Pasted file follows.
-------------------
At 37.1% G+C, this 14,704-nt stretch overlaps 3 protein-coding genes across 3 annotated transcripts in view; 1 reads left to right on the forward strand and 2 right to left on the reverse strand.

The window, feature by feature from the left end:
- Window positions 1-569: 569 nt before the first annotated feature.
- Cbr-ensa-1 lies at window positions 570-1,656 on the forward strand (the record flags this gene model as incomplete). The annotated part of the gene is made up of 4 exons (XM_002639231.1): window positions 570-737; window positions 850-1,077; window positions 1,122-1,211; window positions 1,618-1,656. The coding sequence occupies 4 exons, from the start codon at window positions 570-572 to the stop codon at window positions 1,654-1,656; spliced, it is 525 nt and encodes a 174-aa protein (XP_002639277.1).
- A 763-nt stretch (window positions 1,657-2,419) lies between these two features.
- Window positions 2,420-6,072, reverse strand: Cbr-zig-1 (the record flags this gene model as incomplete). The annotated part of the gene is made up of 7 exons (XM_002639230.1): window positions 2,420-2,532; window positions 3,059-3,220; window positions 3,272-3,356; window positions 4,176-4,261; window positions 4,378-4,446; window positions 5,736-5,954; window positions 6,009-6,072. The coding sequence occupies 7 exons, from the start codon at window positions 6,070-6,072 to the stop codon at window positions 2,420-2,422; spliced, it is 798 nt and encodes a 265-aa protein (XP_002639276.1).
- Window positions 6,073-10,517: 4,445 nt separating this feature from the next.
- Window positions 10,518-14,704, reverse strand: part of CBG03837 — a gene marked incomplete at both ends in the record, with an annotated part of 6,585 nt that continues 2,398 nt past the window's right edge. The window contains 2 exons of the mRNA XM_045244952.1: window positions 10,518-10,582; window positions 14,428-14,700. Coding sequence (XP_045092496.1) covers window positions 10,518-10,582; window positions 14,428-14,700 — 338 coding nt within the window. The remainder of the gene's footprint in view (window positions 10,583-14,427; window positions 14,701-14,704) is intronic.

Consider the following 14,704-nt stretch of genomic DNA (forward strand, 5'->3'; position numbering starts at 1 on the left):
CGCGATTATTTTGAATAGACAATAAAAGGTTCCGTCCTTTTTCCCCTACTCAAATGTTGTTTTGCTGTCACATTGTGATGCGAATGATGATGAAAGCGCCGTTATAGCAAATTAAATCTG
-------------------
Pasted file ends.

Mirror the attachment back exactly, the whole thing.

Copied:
At 37.1% G+C, this 14,704-nt stretch overlaps 3 protein-coding genes across 3 annotated transcripts in view; 1 reads left to right on the forward strand and 2 right to left on the reverse strand.

The window, feature by feature from the left end:
- Window positions 1-569: 569 nt before the first annotated feature.
- Cbr-ensa-1 lies at window positions 570-1,656 on the forward strand (the record flags this gene model as incomplete). The annotated part of the gene is made up of 4 exons (XM_002639231.1): window positions 570-737; window positions 850-1,077; window positions 1,122-1,211; window positions 1,618-1,656. The coding sequence occupies 4 exons, from the start codon at window positions 570-572 to the stop codon at window positions 1,654-1,656; spliced, it is 525 nt and encodes a 174-aa protein (XP_002639277.1).
- A 763-nt stretch (window positions 1,657-2,419) lies between these two features.
- Window positions 2,420-6,072, reverse strand: Cbr-zig-1 (the record flags this gene model as incomplete). The annotated part of the gene is made up of 7 exons (XM_002639230.1): window positions 2,420-2,532; window positions 3,059-3,220; window positions 3,272-3,356; window positions 4,176-4,261; window positions 4,378-4,446; window positions 5,736-5,954; window positions 6,009-6,072. The coding sequence occupies 7 exons, from the start codon at window positions 6,070-6,072 to the stop codon at window positions 2,420-2,422; spliced, it is 798 nt and encodes a 265-aa protein (XP_002639276.1).
- Window positions 6,073-10,517: 4,445 nt separating this feature from the next.
- Window positions 10,518-14,704, reverse strand: part of CBG03837 — a gene marked incomplete at both ends in the record, with an annotated part of 6,585 nt that continues 2,398 nt past the window's right edge. The window contains 2 exons of the mRNA XM_045244952.1: window positions 10,518-10,582; window positions 14,428-14,700. Coding sequence (XP_045092496.1) covers window positions 10,518-10,582; window positions 14,428-14,700 — 338 coding nt within the window. The remainder of the gene's footprint in view (window positions 10,583-14,427; window positions 14,701-14,704) is intronic.

Consider the following 14,704-nt stretch of genomic DNA (forward strand, 5'->3'; position numbering starts at 1 on the left):
CGCGATTATTTTGAATAGACAATAAAAGGTTCCGTCCTTTTTCCCCTACTCAAATGTTGTTTTGCTGTCACATTGTGATGCGAATGATGATGAAAGCGCCGTTATAGCAAATTAAATCTG